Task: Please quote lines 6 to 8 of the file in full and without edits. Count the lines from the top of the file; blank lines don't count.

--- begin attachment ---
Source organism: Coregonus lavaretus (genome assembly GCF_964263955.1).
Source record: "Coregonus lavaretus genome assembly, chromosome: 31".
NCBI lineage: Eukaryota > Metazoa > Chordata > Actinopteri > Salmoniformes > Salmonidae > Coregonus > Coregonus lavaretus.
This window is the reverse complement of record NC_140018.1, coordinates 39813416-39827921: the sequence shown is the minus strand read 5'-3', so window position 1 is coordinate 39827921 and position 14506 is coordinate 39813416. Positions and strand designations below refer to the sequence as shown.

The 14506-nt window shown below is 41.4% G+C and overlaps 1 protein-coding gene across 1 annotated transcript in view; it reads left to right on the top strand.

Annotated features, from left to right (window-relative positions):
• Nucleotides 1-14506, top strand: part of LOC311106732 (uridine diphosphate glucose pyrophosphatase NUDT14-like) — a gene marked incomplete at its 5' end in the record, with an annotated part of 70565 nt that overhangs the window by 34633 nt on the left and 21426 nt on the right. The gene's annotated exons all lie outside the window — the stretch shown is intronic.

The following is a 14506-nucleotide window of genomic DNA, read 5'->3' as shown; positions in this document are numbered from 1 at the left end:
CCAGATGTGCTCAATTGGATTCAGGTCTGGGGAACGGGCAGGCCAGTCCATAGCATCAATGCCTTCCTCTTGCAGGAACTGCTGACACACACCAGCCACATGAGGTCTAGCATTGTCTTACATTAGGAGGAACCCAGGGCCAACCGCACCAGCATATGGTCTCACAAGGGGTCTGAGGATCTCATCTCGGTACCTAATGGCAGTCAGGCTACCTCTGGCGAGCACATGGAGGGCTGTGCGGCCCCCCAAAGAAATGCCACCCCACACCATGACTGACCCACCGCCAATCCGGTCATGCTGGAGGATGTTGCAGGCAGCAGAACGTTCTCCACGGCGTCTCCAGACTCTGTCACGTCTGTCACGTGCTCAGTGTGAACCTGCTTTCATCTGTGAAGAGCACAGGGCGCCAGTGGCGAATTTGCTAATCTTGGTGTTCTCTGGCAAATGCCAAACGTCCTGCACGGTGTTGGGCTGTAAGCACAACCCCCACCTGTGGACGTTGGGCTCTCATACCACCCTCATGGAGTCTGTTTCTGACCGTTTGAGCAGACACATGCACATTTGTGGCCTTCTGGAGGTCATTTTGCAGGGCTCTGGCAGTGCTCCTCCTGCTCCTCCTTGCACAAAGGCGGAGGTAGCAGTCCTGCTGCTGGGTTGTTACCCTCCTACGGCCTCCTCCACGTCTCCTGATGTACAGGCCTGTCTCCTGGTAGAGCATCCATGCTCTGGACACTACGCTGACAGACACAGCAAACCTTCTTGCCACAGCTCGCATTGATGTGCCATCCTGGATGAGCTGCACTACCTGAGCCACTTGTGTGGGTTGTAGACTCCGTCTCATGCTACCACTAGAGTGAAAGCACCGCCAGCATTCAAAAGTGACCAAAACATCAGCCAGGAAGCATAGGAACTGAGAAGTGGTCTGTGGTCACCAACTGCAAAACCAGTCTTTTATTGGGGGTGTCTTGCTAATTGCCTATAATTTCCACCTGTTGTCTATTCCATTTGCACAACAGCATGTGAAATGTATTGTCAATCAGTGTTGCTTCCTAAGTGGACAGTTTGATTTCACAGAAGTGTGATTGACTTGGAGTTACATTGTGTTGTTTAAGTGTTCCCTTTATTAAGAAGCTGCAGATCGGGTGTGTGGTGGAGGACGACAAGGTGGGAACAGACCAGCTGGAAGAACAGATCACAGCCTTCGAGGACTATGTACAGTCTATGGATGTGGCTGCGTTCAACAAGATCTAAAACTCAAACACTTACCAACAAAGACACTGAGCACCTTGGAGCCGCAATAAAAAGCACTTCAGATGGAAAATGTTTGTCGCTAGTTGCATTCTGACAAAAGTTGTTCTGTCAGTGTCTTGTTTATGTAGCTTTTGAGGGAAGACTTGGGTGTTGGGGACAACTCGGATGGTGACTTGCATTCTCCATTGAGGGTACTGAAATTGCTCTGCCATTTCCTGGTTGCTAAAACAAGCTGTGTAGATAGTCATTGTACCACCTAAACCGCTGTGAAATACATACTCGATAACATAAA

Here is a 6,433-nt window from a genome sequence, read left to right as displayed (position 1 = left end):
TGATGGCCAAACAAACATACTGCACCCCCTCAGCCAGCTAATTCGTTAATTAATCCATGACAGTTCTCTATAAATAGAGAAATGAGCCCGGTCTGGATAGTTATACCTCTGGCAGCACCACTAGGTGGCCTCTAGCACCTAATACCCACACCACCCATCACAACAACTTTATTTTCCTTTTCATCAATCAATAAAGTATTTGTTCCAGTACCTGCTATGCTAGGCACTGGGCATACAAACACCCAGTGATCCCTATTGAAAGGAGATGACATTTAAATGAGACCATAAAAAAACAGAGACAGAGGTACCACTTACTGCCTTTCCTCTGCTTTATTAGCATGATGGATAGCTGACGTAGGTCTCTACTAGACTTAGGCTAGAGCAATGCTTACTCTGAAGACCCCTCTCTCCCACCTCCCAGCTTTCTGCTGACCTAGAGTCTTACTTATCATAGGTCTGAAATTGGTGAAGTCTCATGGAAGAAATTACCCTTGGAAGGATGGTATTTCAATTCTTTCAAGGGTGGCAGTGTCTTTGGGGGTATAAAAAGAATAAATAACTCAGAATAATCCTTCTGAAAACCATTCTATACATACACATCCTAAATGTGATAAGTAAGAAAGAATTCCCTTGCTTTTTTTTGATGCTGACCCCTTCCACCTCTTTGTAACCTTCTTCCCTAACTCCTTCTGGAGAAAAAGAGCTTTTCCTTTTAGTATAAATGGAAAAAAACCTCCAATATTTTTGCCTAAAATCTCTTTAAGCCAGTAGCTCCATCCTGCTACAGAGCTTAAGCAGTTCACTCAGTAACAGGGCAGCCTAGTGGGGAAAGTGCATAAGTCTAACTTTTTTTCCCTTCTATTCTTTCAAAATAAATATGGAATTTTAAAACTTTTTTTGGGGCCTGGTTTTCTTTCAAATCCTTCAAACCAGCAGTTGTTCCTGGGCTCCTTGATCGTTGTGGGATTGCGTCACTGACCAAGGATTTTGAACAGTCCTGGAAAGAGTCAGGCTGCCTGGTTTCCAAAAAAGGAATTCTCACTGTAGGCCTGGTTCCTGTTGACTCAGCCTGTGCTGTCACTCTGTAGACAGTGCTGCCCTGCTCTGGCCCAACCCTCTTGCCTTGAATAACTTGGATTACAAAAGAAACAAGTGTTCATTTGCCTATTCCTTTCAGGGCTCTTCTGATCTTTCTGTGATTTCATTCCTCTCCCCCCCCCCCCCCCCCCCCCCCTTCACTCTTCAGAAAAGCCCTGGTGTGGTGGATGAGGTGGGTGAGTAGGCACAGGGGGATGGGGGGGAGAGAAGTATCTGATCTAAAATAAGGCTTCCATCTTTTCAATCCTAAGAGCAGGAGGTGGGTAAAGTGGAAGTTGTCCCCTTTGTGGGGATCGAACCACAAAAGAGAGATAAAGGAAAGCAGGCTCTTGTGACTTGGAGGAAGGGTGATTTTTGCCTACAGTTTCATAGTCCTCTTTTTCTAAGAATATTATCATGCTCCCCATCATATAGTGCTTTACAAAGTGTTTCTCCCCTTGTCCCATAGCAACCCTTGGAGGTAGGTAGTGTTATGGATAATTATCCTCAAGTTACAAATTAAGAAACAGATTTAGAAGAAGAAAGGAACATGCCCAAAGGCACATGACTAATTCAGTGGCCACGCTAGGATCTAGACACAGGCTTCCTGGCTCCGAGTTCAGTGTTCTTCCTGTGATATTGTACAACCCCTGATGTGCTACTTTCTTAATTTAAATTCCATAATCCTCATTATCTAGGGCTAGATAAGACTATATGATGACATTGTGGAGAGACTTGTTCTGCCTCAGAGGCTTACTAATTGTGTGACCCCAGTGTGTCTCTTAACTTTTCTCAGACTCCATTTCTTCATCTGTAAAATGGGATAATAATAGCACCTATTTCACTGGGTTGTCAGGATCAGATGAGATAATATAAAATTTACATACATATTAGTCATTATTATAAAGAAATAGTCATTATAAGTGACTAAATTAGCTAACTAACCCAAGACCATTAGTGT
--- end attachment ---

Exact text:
Annotated features, from left to right (window-relative positions):
• Nucleotides 1-14506, top strand: part of LOC311106732 (uridine diphosphate glucose pyrophosphatase NUDT14-like) — a gene marked incomplete at its 5' end in the record, with an annotated part of 70565 nt that overhangs the window by 34633 nt on the left and 21426 nt on the right. The gene's annotated exons all lie outside the window — the stretch shown is intronic.

The following is a 14506-nucleotide window of genomic DNA, read 5'->3' as shown; positions in this document are numbered from 1 at the left end: